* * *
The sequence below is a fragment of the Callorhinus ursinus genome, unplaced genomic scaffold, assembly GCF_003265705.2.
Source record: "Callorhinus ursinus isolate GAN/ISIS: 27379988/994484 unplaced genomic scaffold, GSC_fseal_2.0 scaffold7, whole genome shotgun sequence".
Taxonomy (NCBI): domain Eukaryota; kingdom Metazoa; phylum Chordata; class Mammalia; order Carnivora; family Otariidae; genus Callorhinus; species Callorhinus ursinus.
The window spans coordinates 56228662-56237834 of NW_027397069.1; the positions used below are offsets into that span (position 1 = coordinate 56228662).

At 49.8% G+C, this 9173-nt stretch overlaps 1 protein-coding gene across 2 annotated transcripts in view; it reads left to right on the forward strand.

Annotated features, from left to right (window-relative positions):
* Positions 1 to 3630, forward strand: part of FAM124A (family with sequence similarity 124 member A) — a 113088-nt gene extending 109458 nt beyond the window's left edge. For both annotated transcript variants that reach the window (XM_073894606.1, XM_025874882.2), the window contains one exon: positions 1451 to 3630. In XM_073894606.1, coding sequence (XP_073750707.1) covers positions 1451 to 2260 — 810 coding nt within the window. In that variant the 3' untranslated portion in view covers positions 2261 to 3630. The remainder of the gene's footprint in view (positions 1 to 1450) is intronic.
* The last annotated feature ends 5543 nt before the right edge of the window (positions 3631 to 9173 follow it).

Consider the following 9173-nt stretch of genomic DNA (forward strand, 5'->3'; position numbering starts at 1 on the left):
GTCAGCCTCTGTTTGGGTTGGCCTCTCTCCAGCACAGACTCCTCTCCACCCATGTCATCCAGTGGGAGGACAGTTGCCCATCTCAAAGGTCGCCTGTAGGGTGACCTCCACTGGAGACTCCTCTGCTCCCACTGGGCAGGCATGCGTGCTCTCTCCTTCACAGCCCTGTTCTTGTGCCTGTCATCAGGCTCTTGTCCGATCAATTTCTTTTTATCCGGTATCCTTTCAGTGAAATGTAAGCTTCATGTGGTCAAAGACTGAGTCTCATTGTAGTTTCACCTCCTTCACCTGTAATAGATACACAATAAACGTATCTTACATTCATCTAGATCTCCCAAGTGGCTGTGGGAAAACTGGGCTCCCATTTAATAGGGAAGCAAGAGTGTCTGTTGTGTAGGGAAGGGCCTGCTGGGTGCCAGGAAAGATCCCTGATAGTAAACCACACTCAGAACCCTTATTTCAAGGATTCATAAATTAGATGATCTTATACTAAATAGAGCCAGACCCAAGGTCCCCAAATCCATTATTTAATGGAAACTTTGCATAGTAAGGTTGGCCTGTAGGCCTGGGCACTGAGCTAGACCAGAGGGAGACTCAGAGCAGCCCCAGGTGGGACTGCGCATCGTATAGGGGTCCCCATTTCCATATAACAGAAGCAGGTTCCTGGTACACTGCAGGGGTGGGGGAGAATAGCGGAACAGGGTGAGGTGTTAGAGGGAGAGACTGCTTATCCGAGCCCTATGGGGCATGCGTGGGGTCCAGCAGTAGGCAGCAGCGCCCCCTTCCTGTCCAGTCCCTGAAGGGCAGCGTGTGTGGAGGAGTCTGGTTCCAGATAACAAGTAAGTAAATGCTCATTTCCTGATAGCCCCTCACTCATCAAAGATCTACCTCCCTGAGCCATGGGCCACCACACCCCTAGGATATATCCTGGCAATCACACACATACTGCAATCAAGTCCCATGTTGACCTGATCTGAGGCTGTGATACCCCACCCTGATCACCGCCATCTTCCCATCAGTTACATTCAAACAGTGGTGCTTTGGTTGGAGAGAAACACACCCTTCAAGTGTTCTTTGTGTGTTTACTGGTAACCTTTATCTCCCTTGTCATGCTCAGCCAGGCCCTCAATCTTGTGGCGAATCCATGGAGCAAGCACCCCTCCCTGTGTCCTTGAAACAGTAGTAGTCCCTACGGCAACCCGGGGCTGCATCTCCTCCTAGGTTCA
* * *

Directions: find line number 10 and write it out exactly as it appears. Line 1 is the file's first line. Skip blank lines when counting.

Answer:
GTCAGCCTCTGTTTGGGTTGGCCTCTCTCCAGCACAGACTCCTCTCCACCCATGTCATCCAGTGGGAGGACAGTTGCCCATCTCAAAGGTCGCCTGTAGGGTGACCTCCACTGGAGACTCCTCTGCTCCCACTGGGCAGGCATGCGTGCTCTCTCCTTCACAGCCCTGTTCTTGTGCCTGTCATCAGGCTCTTGTCCGATCAATTTCTTTTTATCCGGTATCCTTTCAGTGAAATGTAAGCTTCATGTGGTCAAAGACTGAGTCTCATTGTAGTTTCACCTCCTTCACCTGTAATAGATACACAATAAACGTATCTTACATTCATCTAGATCTCCCAAGTGGCTGTGGGAAAACTGGGCTCCCATTTAATAGGGAAGCAAGAGTGTCTGTTGTGTAGGGAAGGGCCTGCTGGGTGCCAGGAAAGATCCCTGATAGTAAACCACACTCAGAACCCTTATTTCAAGGATTCATAAATTAGATGATCTTATACTAAATAGAGCCAGACCCAAGGTCCCCAAATCCATTATTTAATGGAAACTTTGCATAGTAAGGTTGGCCTGTAGGCCTGGGCACTGAGCTAGACCAGAGGGAGACTCAGAGCAGCCCCAGGTGGGACTGCGCATCGTATAGGGGTCCCCATTTCCATATAACAGAAGCAGGTTCCTGGTACACTGCAGGGGTGGGGGAGAATAGCGGAACAGGGTGAGGTGTTAGAGGGAGAGACTGCTTATCCGAGCCCTATGGGGCATGCGTGGGGTCCAGCAGTAGGCAGCAGCGCCCCCTTCCTGTCCAGTCCCTGAAGGGCAGCGTGTGTGGAGGAGTCTGGTTCCAGATAACAAGTAAGTAAATGCTCATTTCCTGATAGCCCCTCACTCATCAAAGATCTACCTCCCTGAGCCATGGGCCACCACACCCCTAGGATATATCCTGGCAATCACACACATACTGCAATCAAGTCCCATGTTGACCTGATCTGAGGCTGTGATACCCCACCCTGATCACCGCCATCTTCCCATCAGTTACATTCAAACAGTGGTGCTTTGGTTGGAGAGAAACACACCCTTCAAGTGTTCTTTGTGTGTTTACTGGTAACCTTTATCTCCCTTGTCATGCTCAGCCAGGCCCTCAATCTTGTGGCGAATCCATGGAGCAAGCACCCCTCCCTGTGTCCTTGAAACAGTAGTAGTCCCTACGGCAACCCGGGGCTGCATCTCCTCCTAGGTTCA